Speaking to party activists before the elections, Lapid described the coalition government Netanyahu wanted to form and prevent as extremist, homophobic, chauvinist, racist and anti-democratic. He added: It is a government in which no one represents the workers, those who pay taxes and believe in the rule of law.
Lapid also called for the judiciary to be protected from Netanyahu, who is on trial for corruption and who, along with his right-wing and religious allies, wants to curtail the powers of the Supreme Court.
As finance minister in the Netanyahu-led government formed in 2013, Lapid introduced changes to distribute the national burden more evenly between ordinary Israelis and the ultra-Orthodox, who prefer full-time Torah study to work and military service, and depend on charity and social benefits. Most of these measures have been reversed by subsequent governments.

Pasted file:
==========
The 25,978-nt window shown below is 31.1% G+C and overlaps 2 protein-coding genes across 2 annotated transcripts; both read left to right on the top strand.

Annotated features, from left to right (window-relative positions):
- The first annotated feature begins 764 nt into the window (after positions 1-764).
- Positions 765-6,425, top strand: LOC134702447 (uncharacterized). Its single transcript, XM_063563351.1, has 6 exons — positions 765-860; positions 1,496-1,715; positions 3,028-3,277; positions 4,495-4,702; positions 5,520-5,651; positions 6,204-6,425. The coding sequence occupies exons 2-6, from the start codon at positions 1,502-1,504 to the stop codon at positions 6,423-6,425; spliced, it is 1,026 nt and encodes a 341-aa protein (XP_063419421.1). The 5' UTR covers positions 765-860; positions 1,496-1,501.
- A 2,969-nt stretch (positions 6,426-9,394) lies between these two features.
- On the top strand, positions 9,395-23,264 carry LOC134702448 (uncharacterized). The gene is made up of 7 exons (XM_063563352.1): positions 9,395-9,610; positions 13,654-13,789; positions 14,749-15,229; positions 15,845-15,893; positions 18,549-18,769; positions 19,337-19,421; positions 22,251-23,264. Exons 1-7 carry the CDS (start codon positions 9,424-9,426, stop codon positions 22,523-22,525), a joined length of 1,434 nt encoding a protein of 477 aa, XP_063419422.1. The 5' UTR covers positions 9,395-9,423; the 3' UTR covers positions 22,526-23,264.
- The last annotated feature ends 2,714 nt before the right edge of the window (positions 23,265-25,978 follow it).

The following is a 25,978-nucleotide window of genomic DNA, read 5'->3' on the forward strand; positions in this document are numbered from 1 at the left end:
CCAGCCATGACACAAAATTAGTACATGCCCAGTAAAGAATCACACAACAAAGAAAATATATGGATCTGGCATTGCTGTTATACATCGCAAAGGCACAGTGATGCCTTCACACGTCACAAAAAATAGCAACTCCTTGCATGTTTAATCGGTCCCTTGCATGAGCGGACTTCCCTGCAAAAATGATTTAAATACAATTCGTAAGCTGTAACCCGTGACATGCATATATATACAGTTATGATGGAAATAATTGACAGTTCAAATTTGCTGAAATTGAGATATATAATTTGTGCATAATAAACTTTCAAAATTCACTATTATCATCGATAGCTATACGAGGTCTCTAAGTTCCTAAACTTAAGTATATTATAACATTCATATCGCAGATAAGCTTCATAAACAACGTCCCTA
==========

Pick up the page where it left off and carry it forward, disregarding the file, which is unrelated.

Lapid’s party, Yesh Atid, was part of a tripartite alliance of centrists, called Blue and White, led by Benny Gantz, the former army chief of staff, in the last three elections. Lapid split from Blue-White after Gantz broke a key election promise and formed a troubled unity government with Netanyahu after last year’s elections.
After a successful career as a journalist and popular broadcaster, Lapid was the surprise of the 2013 elections, when his party exceeded expectations and came in second, becoming the main power player in the coalition formation.
His father, Yosef Lapid, a Holocaust survivor and a gruff anti-religious politician, also headed the centrist party and served as justice minister. His mother, Shulamit Lapid, is a famous novelist.
Lapid, an amateur boxer known for his chic, casual black outfit, came to power in 2011 amid protests for social justice, giving a voice to Israel’s struggling middle class.